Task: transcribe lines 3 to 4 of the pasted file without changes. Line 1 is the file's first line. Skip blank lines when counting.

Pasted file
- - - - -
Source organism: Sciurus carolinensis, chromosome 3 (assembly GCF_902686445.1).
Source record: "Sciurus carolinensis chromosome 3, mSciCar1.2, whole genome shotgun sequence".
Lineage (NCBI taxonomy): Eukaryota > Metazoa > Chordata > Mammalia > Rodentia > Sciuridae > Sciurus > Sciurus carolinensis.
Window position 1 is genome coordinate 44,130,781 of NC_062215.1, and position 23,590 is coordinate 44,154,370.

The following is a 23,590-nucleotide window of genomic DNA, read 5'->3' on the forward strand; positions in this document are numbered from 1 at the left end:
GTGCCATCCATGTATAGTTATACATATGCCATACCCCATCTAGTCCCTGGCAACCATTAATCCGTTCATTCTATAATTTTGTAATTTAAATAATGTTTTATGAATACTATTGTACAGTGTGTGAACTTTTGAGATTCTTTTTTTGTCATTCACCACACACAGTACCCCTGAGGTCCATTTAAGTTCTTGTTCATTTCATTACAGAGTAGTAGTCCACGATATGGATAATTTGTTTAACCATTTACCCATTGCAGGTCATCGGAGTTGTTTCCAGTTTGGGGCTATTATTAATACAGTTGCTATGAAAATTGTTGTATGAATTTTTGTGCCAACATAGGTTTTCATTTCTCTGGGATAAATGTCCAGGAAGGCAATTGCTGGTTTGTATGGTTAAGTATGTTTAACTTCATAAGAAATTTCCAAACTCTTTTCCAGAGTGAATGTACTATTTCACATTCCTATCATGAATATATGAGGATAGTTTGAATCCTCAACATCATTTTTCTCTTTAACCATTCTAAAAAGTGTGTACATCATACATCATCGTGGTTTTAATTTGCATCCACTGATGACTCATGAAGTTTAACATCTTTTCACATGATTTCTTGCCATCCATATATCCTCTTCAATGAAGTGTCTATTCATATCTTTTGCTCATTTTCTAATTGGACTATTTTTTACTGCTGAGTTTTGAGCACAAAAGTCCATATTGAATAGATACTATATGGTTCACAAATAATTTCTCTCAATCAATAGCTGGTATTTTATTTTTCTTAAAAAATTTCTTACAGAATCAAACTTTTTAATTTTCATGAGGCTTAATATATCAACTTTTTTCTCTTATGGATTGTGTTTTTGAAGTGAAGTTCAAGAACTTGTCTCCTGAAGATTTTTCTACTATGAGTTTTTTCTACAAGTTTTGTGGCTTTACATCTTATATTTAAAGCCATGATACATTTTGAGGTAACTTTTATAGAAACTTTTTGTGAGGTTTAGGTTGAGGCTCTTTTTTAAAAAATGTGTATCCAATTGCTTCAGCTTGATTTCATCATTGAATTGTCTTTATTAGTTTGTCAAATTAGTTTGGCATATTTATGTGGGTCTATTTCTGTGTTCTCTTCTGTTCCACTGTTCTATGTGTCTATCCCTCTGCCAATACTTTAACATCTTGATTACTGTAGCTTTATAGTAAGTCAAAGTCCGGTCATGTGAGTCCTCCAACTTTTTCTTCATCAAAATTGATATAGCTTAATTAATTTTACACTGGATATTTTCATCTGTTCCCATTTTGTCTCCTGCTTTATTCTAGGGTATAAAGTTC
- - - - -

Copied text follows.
Lineage (NCBI taxonomy): Eukaryota > Metazoa > Chordata > Mammalia > Rodentia > Sciuridae > Sciurus > Sciurus carolinensis.
Window position 1 is genome coordinate 44,130,781 of NC_062215.1, and position 23,590 is coordinate 44,154,370.